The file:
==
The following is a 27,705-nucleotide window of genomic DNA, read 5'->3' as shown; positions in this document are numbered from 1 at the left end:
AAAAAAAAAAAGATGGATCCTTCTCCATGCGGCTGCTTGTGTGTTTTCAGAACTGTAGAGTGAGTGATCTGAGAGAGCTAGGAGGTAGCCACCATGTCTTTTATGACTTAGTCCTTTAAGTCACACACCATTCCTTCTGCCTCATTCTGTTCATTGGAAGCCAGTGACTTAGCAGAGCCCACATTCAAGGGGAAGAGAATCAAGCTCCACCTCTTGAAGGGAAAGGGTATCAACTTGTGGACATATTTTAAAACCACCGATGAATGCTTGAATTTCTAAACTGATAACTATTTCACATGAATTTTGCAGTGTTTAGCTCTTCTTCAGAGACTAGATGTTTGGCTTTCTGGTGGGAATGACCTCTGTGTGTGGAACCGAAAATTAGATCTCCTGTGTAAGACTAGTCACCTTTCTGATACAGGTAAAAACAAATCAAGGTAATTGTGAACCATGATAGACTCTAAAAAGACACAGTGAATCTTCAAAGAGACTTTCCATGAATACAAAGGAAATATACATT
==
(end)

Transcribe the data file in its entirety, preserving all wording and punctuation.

The following is a 27,705-nucleotide window of genomic DNA, read 5'->3' as shown; positions in this document are numbered from 1 at the left end:
AAAAAAAAAAAGATGGATCCTTCTCCATGCGGCTGCTTGTGTGTTTTCAGAACTGTAGAGTGAGTGATCTGAGAGAGCTAGGAGGTAGCCACCATGTCTTTTATGACTTAGTCCTTTAAGTCACACACCATTCCTTCTGCCTCATTCTGTTCATTGGAAGCCAGTGACTTAGCAGAGCCCACATTCAAGGGGAAGAGAATCAAGCTCCACCTCTTGAAGGGAAAGGGTATCAACTTGTGGACATATTTTAAAACCACCGATGAATGCTTGAATTTCTAAACTGATAACTATTTCACATGAATTTTGCAGTGTTTAGCTCTTCTTCAGAGACTAGATGTTTGGCTTTCTGGTGGGAATGACCTCTGTGTGTGGAACCGAAAATTAGATCTCCTGTGTAAGACTAGTCACCTTTCTGATACAGGTAAAAACAAATCAAGGTAATTGTGAACCATGATAGACTCTAAAAAGACACAGTGAATCTTCAAAGAGACTTTCCATGAATACAAAGGAAATATACATT